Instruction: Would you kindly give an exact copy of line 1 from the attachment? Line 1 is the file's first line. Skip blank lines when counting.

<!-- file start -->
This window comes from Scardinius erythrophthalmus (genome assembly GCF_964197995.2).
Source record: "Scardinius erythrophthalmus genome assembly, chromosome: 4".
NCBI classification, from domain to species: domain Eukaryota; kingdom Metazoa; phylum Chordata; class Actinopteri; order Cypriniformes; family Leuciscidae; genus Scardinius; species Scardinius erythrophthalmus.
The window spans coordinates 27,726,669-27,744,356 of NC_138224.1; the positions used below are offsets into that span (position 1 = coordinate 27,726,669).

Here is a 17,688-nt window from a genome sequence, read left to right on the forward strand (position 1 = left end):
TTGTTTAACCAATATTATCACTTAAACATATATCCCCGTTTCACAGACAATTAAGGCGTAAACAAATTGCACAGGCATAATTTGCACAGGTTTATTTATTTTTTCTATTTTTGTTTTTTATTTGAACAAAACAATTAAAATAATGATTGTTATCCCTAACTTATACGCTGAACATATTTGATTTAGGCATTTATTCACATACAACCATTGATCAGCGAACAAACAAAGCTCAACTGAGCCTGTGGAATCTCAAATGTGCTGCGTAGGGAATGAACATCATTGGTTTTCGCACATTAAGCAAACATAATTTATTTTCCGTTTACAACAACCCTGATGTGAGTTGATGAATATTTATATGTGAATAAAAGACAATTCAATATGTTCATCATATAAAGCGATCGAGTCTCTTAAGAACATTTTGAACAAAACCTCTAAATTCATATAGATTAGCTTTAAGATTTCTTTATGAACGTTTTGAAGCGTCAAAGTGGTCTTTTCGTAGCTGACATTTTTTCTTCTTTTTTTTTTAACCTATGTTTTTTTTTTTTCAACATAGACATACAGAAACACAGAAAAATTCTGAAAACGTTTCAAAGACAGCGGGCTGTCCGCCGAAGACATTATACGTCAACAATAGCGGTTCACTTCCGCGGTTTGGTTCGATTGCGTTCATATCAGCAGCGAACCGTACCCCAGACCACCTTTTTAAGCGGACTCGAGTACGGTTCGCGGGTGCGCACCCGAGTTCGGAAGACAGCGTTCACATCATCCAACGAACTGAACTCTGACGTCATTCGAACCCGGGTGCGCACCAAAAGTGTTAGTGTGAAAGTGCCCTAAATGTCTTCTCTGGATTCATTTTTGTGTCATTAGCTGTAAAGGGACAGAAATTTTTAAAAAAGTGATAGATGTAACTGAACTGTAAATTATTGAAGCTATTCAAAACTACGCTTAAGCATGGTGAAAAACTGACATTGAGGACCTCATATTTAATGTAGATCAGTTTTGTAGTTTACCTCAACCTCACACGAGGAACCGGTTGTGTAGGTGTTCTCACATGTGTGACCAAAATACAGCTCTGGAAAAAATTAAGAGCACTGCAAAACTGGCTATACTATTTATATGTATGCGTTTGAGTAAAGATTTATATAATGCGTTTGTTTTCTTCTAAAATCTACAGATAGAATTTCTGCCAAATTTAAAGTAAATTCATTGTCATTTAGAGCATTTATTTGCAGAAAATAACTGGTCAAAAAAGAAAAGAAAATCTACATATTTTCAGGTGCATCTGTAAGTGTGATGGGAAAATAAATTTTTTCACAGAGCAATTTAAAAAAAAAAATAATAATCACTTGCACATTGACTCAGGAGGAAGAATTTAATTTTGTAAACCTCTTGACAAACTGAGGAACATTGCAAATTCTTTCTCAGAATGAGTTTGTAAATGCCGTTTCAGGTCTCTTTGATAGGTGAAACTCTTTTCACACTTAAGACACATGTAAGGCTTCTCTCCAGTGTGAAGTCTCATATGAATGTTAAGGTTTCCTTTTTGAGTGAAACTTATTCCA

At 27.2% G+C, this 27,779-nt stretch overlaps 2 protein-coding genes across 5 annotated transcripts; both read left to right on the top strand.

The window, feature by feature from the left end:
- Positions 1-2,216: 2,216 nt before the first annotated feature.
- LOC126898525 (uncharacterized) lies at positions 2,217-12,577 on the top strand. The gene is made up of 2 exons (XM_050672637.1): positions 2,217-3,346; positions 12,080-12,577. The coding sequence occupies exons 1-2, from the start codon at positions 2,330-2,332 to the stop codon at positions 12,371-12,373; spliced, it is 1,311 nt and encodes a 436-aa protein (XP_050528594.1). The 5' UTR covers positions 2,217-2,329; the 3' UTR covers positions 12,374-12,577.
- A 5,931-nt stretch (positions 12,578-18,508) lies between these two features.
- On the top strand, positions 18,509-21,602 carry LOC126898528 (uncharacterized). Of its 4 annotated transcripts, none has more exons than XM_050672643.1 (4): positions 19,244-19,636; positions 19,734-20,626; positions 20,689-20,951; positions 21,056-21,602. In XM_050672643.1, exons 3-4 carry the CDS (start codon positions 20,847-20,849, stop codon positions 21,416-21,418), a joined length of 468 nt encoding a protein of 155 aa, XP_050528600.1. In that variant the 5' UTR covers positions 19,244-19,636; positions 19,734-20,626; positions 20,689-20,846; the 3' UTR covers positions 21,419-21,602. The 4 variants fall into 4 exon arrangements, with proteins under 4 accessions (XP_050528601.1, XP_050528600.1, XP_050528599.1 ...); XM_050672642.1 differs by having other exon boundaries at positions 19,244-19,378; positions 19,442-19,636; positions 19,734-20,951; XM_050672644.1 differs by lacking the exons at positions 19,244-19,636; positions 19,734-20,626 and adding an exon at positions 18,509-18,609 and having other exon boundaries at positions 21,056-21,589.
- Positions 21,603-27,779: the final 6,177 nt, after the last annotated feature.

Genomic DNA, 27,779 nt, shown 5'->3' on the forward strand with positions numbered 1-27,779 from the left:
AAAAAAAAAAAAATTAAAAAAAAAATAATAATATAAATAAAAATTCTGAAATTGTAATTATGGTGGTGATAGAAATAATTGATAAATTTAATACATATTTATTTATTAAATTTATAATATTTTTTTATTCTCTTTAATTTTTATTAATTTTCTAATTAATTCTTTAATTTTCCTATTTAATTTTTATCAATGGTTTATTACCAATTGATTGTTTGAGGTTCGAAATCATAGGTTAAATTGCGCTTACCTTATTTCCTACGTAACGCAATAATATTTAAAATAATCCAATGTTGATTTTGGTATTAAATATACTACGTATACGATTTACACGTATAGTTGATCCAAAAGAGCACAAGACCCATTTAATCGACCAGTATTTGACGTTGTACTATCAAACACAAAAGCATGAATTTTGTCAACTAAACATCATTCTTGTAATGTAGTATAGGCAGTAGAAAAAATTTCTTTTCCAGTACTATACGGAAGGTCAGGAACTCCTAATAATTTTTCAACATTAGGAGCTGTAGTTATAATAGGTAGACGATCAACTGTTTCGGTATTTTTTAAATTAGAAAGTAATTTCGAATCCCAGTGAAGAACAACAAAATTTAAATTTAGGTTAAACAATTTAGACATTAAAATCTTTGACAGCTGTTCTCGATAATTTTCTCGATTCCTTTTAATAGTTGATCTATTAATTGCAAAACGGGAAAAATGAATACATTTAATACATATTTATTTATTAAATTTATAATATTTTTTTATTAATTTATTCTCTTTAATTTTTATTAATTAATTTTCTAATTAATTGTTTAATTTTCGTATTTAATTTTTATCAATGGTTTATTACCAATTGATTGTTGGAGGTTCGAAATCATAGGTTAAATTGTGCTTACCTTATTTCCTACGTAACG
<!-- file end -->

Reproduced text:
This window comes from Scardinius erythrophthalmus (genome assembly GCF_964197995.2).